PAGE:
For work-related passwords, be sure to leverage business tools set up by your IT team to store and manage passwords. Often, users no longer need to create their own password, as this is managed by the IT department. 

Enterprise password managers similarly include approval flows and auditing capabilities that IT teams need to meet compliance requirements.


Avoid storing your passwords in your browser

It is true that storing passwords in your browser is a way to make logging in easier. However, they are that much easier to steal.

In the event that you use the same password for a personal application and a professional application, the consequences of an attack are even greater. If a password is stolen and is identical to the rest of your applications, the entire computer network of your business and your home is at risk.

To avoid risk, companies are implementing password management tools that allow IT to manage browser-based credentials. For users, it is easy to access the tools they need by going through the necessary authorizations defined by the IT teams.

2. Limit the use of social logins

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As you know, it is now possible on almost all applications to connect with a social network account. We call this SSO (Single Sign-On). For example, you can use your Facebook or Gmail account to create an account on a game application, social network or other. Rather practical method, because it avoids having to remember multiple passwords, it should still be avoided as much as possible. Indeed, if your Facebook or Gmail account is attacked, cybercriminals can then easily reach the rest of your accounts. Then try, as much as possible, to use unique accounts to ensure the confidentiality and security of your various applications.

Some apps require access to everything.

When using SSO, most applications request one-to-one access to your basic information. Others require full access, i.e. to your emails or application information.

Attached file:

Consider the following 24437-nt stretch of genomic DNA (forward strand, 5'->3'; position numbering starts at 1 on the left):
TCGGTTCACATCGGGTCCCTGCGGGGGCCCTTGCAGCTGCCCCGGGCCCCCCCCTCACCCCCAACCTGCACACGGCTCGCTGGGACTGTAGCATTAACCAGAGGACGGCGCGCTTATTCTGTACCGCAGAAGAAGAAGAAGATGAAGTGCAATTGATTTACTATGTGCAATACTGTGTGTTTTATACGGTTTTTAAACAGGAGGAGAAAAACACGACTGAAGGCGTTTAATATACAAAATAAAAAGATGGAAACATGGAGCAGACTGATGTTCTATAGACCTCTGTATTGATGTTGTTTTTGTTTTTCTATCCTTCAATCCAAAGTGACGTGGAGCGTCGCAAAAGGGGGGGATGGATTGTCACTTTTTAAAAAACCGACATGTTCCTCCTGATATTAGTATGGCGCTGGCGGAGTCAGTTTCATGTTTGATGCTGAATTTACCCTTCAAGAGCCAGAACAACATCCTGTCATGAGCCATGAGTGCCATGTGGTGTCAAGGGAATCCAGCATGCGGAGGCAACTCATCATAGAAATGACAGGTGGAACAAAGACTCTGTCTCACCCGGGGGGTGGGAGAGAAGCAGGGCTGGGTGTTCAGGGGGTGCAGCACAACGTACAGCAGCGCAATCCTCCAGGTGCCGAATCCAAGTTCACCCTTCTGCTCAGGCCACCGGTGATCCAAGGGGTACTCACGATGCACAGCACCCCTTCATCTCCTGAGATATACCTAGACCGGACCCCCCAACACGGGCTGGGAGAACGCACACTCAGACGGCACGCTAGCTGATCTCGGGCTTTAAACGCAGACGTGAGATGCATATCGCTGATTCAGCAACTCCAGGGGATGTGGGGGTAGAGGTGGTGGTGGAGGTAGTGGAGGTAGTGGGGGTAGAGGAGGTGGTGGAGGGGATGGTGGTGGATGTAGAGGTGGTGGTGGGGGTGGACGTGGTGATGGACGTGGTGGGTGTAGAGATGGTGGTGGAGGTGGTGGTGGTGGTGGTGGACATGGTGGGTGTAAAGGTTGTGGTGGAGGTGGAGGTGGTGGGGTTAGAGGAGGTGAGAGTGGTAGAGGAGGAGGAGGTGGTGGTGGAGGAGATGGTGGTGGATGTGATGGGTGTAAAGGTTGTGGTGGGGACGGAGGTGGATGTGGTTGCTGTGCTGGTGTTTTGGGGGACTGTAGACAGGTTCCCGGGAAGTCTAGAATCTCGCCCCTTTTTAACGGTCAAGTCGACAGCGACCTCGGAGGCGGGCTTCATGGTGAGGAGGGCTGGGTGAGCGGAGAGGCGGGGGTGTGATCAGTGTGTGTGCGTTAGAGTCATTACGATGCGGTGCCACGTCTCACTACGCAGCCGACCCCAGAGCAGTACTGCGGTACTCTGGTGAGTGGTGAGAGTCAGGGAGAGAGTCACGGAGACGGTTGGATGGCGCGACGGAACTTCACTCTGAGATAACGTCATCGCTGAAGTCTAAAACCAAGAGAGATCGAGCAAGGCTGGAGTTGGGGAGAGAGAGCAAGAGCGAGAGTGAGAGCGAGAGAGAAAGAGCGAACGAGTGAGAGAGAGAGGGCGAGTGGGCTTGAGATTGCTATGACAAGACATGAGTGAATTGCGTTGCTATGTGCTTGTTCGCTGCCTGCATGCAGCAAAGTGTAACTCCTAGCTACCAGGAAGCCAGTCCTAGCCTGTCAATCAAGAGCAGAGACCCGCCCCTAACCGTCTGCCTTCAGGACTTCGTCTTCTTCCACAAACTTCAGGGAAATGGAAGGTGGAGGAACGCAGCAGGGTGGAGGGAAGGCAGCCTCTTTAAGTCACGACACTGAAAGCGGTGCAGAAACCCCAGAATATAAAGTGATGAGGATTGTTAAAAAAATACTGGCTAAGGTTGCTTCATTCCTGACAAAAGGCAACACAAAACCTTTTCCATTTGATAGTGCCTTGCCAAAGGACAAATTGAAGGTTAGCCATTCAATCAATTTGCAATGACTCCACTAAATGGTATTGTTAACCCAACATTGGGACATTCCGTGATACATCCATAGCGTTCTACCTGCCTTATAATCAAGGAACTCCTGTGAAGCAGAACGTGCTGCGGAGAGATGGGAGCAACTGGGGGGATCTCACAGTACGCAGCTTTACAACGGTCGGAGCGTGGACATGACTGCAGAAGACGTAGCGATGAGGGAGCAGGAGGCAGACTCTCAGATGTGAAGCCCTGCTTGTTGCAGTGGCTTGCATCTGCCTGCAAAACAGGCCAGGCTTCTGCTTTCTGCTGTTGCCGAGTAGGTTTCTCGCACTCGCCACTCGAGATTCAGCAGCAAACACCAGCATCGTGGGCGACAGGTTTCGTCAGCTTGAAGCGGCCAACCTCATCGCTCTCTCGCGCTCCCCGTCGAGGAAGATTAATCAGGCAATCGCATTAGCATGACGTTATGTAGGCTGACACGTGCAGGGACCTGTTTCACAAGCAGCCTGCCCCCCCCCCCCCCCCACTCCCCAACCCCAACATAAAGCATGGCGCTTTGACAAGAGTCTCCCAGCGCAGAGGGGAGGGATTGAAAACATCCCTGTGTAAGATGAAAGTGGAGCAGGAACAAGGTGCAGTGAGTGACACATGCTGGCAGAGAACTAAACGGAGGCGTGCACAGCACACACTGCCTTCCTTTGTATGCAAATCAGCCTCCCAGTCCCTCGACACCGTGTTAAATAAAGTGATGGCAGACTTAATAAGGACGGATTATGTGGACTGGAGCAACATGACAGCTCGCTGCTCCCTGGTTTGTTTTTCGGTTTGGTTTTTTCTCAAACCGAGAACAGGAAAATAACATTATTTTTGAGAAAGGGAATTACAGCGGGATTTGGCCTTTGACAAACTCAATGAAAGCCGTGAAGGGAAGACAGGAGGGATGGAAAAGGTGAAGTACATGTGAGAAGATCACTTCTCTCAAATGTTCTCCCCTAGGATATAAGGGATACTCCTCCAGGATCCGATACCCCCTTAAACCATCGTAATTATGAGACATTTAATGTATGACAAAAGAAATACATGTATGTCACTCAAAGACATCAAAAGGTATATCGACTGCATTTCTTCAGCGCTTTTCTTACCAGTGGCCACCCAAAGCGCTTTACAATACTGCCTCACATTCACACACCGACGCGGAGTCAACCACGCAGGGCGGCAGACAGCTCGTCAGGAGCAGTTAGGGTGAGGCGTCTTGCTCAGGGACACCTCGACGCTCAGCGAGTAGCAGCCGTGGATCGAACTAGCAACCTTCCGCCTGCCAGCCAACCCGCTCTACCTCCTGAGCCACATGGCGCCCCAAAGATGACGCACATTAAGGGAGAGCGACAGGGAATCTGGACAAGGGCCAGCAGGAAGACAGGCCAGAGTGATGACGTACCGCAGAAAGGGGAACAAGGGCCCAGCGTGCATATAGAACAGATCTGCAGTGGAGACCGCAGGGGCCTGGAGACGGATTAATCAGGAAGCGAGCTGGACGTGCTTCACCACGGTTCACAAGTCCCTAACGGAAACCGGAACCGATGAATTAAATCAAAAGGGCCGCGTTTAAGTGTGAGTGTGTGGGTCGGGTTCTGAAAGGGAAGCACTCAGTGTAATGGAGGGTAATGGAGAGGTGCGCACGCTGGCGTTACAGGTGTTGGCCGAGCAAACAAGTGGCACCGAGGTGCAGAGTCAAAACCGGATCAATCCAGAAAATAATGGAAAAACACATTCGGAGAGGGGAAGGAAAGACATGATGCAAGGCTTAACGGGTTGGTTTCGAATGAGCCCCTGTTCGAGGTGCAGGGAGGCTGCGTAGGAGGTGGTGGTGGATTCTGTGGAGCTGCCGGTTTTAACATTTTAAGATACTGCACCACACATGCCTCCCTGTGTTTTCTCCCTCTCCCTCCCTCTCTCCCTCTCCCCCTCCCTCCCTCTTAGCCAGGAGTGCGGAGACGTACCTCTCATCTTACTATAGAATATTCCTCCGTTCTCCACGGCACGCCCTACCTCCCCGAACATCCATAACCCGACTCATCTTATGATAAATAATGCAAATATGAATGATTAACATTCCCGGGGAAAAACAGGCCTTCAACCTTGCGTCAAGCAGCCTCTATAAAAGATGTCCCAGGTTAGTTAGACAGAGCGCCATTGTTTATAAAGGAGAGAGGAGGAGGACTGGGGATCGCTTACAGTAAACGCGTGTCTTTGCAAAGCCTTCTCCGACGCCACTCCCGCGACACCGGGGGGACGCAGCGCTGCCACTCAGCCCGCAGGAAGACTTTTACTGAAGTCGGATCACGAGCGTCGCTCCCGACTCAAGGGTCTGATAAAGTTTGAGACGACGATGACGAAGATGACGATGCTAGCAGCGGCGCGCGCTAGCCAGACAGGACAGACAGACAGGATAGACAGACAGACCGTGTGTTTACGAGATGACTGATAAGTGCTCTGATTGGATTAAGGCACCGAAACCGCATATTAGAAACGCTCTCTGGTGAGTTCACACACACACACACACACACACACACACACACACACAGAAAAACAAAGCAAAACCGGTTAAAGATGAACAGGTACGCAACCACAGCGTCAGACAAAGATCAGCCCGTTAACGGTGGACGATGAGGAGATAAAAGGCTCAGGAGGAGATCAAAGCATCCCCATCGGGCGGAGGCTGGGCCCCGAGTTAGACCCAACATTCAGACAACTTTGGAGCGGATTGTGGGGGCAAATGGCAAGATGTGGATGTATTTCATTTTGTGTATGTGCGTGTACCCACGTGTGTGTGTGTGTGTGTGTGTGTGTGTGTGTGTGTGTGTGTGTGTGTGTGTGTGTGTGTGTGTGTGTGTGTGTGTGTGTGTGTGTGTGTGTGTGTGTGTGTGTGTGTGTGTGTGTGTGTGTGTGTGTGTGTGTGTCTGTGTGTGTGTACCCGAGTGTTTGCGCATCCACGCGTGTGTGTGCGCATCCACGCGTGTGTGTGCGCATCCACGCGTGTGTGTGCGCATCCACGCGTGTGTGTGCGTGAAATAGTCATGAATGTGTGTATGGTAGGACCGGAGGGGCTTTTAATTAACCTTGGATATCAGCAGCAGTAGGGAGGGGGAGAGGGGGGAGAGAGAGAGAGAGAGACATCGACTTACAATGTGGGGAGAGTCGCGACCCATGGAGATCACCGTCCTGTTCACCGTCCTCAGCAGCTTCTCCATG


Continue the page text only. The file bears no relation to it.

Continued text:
3. Be careful of public Wi-Fi networks

Always assume that someone is monitoring your data on a public Wi-Fi network. Therefore, when using a public Wi-Fi network, avoid accessing sensitive data such as your banking information. Do not change your passwords on this network, and carefully check the information you will be asked for when you are asked to authenticate.

When possible, use a cellular network (4G/5G) or go through a VPN like Cyber Ghost when you need to connect to a public Wi-Fi network.

You can also disable automatic Wi-Fi connection or activate the “Ask to join a network” function. Often, cybercriminals use names like “Airport” to make your device connect automatically.

4. Think before you click

Cybercriminals know how to do it, and it happens to receive, for example, attractive emails on which you just have to click on a link to access a shock promotion in your favorite store. However, these links may simply be the means of a well-crafted cyberattack that will cause you to lose everything. Have you ever clicked on a malicious link? Pay attention to advertisements and ask yourself these questions when you receive a message:

  • Do I know the recipient?
  • Was I expecting this kind of message?
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5. Cybersecurity for devices at home and at work

Telecommuting has become a common practice, especially since the pandemic. But it is necessary to find ways to ensure your cybersecurity and find the limit between private life and professional life. Remember: your passwords should be very different for your work and personal applications. Use tools that are appropriate for the job, and put others in place specifically for your personal uses. By creating these limits, you most certainly reduce cyber risks and ensure the security of your data. 


You wish a diagnosis of your IT security ? Contact Geekworkers!